MAY 26, 2017 06:16 AM PDT

Tree-Climbing Moroccan Goats Disperse Tree Seeds by Spitting

While exploring the wilderness in Morocco, you might experience things you wouldn’t expect, such as goats jumping into trees and perching themselves in the branches like a bird would.

While researchers have known about their unique tree-climbing abilities for some time, most average people do not. Of course, that’s not the only kind of behavior that researchers studying the creatures took notice of at the time.

Meet the curious Moroccan goats that climb trees.

Image Credit: H Garrido/EBD-CSIC

According to a report published in the journal Frontiers in Ecology and the Environment, the goats appear to enjoy grazing the treetops in particularly arid times of the year when rainfall, which is already scarce, is at its scarcest.

More importantly, they may be dispersing seeds of the thorny Argan trees they’re climbing as they munch on fruits they discover on various branches and regurgitate the larger seeds.

Related: This fearless goat mingles with ferocious tigers and lives to tell the tale

Since Morocco gets very little rainfall, the fruit offer a decent source of food and water for the goats. Mutually benefiting mother nature, their liking for climbing high and foraging the branches for tasty treats appears to be a mechanism for facilitating the trees’ multiplication throughout the region.

Moroccan goats are seen climbing trees in this YouTube video.

More importantly, the idea that the Argan tree seeds are collected from goat feces seems to be a myth as well. They’re particularly large seeds at almost an inch long, and as such, the likelihood that they’re passing through the goat’s digestive system doesn’t seem as likely as them being spat out before they swallow.

To find out for sure, the researchers fed goats five different types of fruits and watched as the goats spat out the seeds. The behavior was more common when the seeds were large rather than small, and more importantly, up to 70% of the spat seeds could still sprout.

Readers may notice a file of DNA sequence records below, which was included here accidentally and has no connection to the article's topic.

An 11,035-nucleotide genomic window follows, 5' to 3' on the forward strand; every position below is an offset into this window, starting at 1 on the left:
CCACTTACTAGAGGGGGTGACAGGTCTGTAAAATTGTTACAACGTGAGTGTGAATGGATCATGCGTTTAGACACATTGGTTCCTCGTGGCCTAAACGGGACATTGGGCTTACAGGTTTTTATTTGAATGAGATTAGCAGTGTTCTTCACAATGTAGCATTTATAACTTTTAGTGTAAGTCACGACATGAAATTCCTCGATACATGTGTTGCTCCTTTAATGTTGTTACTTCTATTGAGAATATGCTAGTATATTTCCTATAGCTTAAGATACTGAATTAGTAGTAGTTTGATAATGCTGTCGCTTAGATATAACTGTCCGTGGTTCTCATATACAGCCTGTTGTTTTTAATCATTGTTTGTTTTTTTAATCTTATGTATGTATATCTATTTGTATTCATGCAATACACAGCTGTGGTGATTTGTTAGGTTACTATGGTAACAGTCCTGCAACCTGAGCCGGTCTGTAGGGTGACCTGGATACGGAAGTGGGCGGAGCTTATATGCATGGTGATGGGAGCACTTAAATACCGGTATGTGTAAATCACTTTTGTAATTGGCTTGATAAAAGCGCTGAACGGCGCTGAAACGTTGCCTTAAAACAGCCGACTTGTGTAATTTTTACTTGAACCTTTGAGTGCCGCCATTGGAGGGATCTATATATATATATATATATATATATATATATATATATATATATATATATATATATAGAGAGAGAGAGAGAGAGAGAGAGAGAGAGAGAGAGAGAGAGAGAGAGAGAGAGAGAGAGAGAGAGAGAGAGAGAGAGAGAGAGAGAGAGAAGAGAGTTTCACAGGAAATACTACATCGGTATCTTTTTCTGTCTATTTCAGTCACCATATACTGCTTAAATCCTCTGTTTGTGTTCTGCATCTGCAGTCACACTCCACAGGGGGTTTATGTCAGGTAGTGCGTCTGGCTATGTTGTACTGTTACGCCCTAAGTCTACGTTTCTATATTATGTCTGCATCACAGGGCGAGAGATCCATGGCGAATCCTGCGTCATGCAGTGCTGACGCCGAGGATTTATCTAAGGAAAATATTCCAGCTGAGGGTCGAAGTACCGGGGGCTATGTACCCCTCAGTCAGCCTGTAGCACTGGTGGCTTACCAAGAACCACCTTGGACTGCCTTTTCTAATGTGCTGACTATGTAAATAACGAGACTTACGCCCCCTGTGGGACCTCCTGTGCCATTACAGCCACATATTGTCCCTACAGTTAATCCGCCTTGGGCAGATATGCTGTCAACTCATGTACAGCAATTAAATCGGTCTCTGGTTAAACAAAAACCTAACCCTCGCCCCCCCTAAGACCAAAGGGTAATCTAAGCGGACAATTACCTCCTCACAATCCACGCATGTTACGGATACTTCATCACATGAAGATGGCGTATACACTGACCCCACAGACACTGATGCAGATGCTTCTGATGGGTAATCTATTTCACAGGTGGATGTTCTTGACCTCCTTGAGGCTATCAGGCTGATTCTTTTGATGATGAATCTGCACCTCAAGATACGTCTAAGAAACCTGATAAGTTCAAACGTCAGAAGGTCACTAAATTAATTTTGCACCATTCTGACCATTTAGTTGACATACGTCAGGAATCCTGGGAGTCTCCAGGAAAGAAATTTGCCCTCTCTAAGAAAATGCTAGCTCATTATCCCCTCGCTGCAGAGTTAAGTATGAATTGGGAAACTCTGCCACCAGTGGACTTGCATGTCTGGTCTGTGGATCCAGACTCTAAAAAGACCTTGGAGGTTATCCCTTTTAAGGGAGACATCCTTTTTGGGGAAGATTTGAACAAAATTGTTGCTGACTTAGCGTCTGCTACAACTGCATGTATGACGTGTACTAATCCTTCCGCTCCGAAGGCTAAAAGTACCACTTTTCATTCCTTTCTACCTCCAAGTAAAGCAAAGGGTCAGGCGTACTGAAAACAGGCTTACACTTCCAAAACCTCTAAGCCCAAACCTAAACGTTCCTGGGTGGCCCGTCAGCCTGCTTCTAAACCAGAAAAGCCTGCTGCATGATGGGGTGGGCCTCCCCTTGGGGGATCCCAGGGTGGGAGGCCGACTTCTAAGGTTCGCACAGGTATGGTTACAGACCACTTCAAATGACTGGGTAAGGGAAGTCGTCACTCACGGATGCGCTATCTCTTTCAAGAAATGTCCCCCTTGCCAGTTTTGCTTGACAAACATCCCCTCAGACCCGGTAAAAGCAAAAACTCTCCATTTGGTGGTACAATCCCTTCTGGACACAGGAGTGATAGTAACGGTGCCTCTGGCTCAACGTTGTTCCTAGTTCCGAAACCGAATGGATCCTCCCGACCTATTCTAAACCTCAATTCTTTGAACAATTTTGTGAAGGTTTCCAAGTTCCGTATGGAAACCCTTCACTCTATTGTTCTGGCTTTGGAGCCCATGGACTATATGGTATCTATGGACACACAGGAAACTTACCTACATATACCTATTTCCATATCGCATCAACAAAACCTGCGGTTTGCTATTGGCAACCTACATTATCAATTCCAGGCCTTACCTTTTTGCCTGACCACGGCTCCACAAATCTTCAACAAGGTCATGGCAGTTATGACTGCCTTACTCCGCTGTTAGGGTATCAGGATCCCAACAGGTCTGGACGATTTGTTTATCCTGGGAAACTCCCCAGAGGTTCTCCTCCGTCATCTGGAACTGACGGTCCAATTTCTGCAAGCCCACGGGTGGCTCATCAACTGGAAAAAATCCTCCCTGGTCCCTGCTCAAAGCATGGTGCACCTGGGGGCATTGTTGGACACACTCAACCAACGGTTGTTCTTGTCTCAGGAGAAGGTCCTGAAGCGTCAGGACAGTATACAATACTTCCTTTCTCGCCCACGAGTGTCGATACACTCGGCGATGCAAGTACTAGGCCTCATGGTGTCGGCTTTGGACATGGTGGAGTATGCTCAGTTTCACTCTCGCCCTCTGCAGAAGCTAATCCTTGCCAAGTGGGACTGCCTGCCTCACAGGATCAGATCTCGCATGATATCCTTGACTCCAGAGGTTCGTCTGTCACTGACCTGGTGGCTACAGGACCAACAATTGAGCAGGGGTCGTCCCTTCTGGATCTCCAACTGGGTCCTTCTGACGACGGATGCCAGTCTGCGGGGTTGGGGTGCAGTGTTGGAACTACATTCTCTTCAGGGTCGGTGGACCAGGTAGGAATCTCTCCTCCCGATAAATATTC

Although the regurgitated seeds can sometimes come in contact with feces on the ground, this may have led to the initial confusion, however the study proved some basis for how the original theory wasn’t the case and provided evidence for regurgitated seeds rather than defecated seeds.

Related: How goats are used to prevent wildfires

For now, however, it definitely appears to be a great example of how life in certain ecosystems depend on one another: the goats depend on the trees for food, and the trees depend on the goats for dispersal. It’s certainly interesting to learn how these things work out; wouldn’t you agree?

Source: Live Science

About the Author
  • Fascinated by scientific discoveries and media, Anthony found his way here at LabRoots, where he would be able to dabble in the two. Anthony is a technology junkie that has vast experience in computer systems and automobile mechanics, as opposite as those sound.
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